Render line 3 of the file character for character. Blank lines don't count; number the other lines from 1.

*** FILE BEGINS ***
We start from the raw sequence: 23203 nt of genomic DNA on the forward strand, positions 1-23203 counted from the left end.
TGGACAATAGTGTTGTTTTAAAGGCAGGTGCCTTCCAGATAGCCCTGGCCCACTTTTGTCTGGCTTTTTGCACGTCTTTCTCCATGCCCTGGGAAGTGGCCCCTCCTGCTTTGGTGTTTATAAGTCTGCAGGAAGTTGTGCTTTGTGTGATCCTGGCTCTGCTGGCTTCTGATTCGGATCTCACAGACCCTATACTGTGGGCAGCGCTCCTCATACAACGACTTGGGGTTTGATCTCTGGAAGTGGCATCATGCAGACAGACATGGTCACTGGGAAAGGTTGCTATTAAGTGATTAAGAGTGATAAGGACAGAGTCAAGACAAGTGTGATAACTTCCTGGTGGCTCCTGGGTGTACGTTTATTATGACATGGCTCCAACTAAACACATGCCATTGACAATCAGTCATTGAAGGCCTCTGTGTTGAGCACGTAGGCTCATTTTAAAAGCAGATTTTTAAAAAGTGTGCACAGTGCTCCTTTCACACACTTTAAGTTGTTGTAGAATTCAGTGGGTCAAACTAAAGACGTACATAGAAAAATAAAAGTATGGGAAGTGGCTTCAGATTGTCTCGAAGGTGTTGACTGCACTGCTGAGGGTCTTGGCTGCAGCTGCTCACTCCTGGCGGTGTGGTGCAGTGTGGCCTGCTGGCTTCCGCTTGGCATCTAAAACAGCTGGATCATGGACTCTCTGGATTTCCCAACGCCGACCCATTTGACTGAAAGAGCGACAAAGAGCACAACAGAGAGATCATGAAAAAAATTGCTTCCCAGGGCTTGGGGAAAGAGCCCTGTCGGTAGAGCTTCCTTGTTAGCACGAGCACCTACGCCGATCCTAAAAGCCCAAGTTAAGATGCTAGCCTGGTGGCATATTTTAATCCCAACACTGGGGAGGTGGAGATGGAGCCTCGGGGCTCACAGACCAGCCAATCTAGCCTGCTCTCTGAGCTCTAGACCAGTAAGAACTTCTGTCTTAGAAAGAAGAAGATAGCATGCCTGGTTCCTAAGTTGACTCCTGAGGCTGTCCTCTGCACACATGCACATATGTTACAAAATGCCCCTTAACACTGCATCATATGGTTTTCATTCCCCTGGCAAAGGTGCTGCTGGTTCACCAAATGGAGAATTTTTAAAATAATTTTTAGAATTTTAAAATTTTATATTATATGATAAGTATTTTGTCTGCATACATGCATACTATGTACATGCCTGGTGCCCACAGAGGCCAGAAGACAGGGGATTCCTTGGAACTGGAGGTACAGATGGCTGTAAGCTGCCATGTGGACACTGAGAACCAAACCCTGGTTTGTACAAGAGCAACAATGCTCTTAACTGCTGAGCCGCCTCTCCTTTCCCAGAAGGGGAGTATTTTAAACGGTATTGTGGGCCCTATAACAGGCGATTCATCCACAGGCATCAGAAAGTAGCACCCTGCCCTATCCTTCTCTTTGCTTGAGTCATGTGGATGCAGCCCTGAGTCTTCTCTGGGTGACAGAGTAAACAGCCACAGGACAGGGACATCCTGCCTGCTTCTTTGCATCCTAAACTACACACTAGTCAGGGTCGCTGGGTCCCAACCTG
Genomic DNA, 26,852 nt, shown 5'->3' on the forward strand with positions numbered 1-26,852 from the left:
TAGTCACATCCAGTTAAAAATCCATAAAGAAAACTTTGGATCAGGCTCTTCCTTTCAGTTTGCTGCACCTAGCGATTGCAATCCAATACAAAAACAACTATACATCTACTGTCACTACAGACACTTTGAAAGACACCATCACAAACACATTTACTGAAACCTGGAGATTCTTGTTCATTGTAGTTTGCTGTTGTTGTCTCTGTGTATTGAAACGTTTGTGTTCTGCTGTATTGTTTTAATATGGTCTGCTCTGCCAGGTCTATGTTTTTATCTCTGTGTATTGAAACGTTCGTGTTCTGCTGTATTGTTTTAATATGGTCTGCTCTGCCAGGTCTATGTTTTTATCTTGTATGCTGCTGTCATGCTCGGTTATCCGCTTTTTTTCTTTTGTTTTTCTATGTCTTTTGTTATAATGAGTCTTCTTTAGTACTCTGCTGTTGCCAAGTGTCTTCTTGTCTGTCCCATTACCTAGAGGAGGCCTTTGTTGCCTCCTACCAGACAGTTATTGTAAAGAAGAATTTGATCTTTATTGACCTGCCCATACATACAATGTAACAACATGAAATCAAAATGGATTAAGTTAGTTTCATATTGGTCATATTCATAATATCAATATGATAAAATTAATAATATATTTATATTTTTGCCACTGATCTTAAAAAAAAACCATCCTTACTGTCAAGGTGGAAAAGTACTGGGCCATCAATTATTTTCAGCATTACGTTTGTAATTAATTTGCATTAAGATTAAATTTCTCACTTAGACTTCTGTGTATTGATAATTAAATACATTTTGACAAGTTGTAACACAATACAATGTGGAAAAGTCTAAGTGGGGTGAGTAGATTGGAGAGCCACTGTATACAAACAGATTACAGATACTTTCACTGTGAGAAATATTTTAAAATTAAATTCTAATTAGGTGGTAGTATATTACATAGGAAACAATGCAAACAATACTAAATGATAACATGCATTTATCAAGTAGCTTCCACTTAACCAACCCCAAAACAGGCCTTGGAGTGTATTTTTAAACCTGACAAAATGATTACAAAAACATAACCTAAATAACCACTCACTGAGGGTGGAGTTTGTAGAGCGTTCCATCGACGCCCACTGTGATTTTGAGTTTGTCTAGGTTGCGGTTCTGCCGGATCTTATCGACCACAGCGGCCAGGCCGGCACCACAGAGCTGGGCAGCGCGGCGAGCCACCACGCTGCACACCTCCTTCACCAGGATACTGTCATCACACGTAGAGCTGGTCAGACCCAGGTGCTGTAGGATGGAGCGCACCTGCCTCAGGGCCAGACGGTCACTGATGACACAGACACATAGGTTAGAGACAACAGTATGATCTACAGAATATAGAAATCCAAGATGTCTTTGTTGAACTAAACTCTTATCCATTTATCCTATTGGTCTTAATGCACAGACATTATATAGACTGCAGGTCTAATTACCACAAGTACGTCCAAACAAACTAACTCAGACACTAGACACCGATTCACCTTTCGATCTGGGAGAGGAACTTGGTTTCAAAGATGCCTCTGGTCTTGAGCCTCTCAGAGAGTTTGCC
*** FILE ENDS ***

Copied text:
Genomic DNA, 26,852 nt, shown 5'->3' on the forward strand with positions numbered 1-26,852 from the left: